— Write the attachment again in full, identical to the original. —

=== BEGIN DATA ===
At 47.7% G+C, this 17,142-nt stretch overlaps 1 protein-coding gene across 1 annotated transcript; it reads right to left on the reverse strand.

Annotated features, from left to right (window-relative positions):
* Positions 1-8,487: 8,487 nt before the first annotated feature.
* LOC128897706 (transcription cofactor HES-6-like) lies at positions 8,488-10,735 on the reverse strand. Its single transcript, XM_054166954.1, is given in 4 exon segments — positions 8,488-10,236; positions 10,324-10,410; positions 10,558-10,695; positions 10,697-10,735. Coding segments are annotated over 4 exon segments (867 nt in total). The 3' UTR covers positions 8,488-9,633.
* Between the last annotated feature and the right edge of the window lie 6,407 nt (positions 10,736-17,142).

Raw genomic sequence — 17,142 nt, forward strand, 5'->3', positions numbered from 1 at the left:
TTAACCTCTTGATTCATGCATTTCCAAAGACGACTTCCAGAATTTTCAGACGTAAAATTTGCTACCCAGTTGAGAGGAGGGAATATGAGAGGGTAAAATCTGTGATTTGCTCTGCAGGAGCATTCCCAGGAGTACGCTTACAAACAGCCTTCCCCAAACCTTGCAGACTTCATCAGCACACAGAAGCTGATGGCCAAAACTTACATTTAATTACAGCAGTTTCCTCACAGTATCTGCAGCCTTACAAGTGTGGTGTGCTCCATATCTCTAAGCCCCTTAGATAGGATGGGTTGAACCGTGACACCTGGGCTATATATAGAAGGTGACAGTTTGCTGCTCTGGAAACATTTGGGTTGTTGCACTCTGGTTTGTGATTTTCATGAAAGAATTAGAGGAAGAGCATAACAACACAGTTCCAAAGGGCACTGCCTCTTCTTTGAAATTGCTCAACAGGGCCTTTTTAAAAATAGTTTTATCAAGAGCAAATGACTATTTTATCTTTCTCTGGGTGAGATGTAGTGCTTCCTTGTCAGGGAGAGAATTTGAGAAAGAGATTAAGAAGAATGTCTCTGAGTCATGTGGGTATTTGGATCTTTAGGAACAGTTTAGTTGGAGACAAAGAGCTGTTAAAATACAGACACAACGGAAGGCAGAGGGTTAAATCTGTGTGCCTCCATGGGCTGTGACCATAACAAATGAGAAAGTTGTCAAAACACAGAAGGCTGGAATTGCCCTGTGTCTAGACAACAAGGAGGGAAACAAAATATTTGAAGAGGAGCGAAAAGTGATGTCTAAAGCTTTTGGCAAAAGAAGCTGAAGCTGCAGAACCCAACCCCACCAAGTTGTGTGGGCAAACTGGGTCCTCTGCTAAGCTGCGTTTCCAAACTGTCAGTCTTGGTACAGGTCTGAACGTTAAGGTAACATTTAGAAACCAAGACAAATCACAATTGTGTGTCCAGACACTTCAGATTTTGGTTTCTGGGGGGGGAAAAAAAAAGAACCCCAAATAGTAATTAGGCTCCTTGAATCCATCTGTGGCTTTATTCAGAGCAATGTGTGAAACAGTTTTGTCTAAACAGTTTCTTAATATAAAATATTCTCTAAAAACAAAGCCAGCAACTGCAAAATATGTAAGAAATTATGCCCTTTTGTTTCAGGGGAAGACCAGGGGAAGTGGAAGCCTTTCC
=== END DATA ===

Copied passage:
At 47.7% G+C, this 17,142-nt stretch overlaps 1 protein-coding gene across 1 annotated transcript; it reads right to left on the reverse strand.

Annotated features, from left to right (window-relative positions):
* Positions 1-8,487: 8,487 nt before the first annotated feature.
* LOC128897706 (transcription cofactor HES-6-like) lies at positions 8,488-10,735 on the reverse strand. Its single transcript, XM_054166954.1, is given in 4 exon segments — positions 8,488-10,236; positions 10,324-10,410; positions 10,558-10,695; positions 10,697-10,735. Coding segments are annotated over 4 exon segments (867 nt in total). The 3' UTR covers positions 8,488-9,633.
* Between the last annotated feature and the right edge of the window lie 6,407 nt (positions 10,736-17,142).

Raw genomic sequence — 17,142 nt, forward strand, 5'->3', positions numbered from 1 at the left:
TTAACCTCTTGATTCATGCATTTCCAAAGACGACTTCCAGAATTTTCAGACGTAAAATTTGCTACCCAGTTGAGAGGAGGGAATATGAGAGGGTAAAATCTGTGATTTGCTCTGCAGGAGCATTCCCAGGAGTACGCTTACAAACAGCCTTCCCCAAACCTTGCAGACTTCATCAGCACACAGAAGCTGATGGCCAAAACTTACATTTAATTACAGCAGTTTCCTCACAGTATCTGCAGCCTTACAAGTGTGGTGTGCTCCATATCTCTAAGCCCCTTAGATAGGATGGGTTGAACCGTGACACCTGGGCTATATATAGAAGGTGACAGTTTGCTGCTCTGGAAACATTTGGGTTGTTGCACTCTGGTTTGTGATTTTCATGAAAGAATTAGAGGAAGAGCATAACAACACAGTTCCAAAGGGCACTGCCTCTTCTTTGAAATTGCTCAACAGGGCCTTTTTAAAAATAGTTTTATCAAGAGCAAATGACTATTTTATCTTTCTCTGGGTGAGATGTAGTGCTTCCTTGTCAGGGAGAGAATTTGAGAAAGAGATTAAGAAGAATGTCTCTGAGTCATGTGGGTATTTGGATCTTTAGGAACAGTTTAGTTGGAGACAAAGAGCTGTTAAAATACAGACACAACGGAAGGCAGAGGGTTAAATCTGTGTGCCTCCATGGGCTGTGACCATAACAAATGAGAAAGTTGTCAAAACACAGAAGGCTGGAATTGCCCTGTGTCTAGACAACAAGGAGGGAAACAAAATATTTGAAGAGGAGCGAAAAGTGATGTCTAAAGCTTTTGGCAAAAGAAGCTGAAGCTGCAGAACCCAACCCCACCAAGTTGTGTGGGCAAACTGGGTCCTCTGCTAAGCTGCGTTTCCAAACTGTCAGTCTTGGTACAGGTCTGAACGTTAAGGTAACATTTAGAAACCAAGACAAATCACAATTGTGTGTCCAGACACTTCAGATTTTGGTTTCTGGGGGGGGAAAAAAAAAGAACCCCAAATAGTAATTAGGCTCCTTGAATCCATCTGTGGCTTTATTCAGAGCAATGTGTGAAACAGTTTTGTCTAAACAGTTTCTTAATATAAAATATTCTCTAAAAACAAAGCCAGCAACTGCAAAATATGTAAGAAATTATGCCCTTTTGTTTCAGGGGAAGACCAGGGGAAGTGGAAGCCTTTCC